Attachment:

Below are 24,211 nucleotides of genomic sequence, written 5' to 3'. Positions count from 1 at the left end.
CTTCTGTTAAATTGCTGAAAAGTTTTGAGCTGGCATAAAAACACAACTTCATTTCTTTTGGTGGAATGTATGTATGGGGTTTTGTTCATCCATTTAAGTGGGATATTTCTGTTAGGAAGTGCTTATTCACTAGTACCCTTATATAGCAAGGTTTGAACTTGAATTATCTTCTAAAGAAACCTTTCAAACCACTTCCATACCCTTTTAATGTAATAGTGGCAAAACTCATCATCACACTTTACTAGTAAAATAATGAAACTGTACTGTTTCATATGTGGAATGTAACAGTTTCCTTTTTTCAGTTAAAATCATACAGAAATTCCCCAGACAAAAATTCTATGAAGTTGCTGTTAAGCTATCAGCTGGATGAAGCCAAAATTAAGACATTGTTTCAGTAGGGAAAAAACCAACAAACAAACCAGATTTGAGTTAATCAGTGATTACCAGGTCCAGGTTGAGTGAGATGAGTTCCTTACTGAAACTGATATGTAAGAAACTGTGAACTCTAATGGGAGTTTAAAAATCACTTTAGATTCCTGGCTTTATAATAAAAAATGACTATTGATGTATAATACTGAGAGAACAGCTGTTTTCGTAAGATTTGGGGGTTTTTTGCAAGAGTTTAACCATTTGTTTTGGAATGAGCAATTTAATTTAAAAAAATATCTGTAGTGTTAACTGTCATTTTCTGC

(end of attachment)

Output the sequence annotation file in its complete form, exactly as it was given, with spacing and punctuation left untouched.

Below are 24,211 nucleotides of genomic sequence, written 5' to 3'. Positions count from 1 at the left end.
CTTCTGTTAAATTGCTGAAAAGTTTTGAGCTGGCATAAAAACACAACTTCATTTCTTTTGGTGGAATGTATGTATGGGGTTTTGTTCATCCATTTAAGTGGGATATTTCTGTTAGGAAGTGCTTATTCACTAGTACCCTTATATAGCAAGGTTTGAACTTGAATTATCTTCTAAAGAAACCTTTCAAACCACTTCCATACCCTTTTAATGTAATAGTGGCAAAACTCATCATCACACTTTACTAGTAAAATAATGAAACTGTACTGTTTCATATGTGGAATGTAACAGTTTCCTTTTTTCAGTTAAAATCATACAGAAATTCCCCAGACAAAAATTCTATGAAGTTGCTGTTAAGCTATCAGCTGGATGAAGCCAAAATTAAGACATTGTTTCAGTAGGGAAAAAACCAACAAACAAACCAGATTTGAGTTAATCAGTGATTACCAGGTCCAGGTTGAGTGAGATGAGTTCCTTACTGAAACTGATATGTAAGAAACTGTGAACTCTAATGGGAGTTTAAAAATCACTTTAGATTCCTGGCTTTATAATAAAAAATGACTATTGATGTATAATACTGAGAGAACAGCTGTTTTCGTAAGATTTGGGGGTTTTTTGCAAGAGTTTAACCATTTGTTTTGGAATGAGCAATTTAATTTAAAAAAATATCTGTAGTGTTAACTGTCATTTTCTGC